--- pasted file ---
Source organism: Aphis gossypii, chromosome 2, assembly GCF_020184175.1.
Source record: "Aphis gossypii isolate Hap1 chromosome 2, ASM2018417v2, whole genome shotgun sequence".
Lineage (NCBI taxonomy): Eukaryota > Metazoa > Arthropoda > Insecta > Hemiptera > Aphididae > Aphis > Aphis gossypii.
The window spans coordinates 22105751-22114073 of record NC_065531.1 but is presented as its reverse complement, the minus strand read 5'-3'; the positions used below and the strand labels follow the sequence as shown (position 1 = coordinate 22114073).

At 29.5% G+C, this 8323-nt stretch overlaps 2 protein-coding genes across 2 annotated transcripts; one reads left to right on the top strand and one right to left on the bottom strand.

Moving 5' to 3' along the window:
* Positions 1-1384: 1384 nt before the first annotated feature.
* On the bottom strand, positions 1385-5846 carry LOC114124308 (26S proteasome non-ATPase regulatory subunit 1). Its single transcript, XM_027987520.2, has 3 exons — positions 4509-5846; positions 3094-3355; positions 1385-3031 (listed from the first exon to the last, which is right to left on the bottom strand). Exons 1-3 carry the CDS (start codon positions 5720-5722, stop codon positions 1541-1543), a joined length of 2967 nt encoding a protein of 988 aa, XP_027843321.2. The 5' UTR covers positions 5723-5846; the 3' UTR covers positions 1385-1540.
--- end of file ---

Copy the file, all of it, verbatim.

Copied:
Source organism: Aphis gossypii, chromosome 2, assembly GCF_020184175.1.
Source record: "Aphis gossypii isolate Hap1 chromosome 2, ASM2018417v2, whole genome shotgun sequence".
Lineage (NCBI taxonomy): Eukaryota > Metazoa > Arthropoda > Insecta > Hemiptera > Aphididae > Aphis > Aphis gossypii.
The window spans coordinates 22105751-22114073 of record NC_065531.1 but is presented as its reverse complement, the minus strand read 5'-3'; the positions used below and the strand labels follow the sequence as shown (position 1 = coordinate 22114073).

At 29.5% G+C, this 8323-nt stretch overlaps 2 protein-coding genes across 2 annotated transcripts; one reads left to right on the top strand and one right to left on the bottom strand.

Moving 5' to 3' along the window:
* Positions 1-1384: 1384 nt before the first annotated feature.
* On the bottom strand, positions 1385-5846 carry LOC114124308 (26S proteasome non-ATPase regulatory subunit 1). Its single transcript, XM_027987520.2, has 3 exons — positions 4509-5846; positions 3094-3355; positions 1385-3031 (listed from the first exon to the last, which is right to left on the bottom strand). Exons 1-3 carry the CDS (start codon positions 5720-5722, stop codon positions 1541-1543), a joined length of 2967 nt encoding a protein of 988 aa, XP_027843321.2. The 5' UTR covers positions 5723-5846; the 3' UTR covers positions 1385-1540.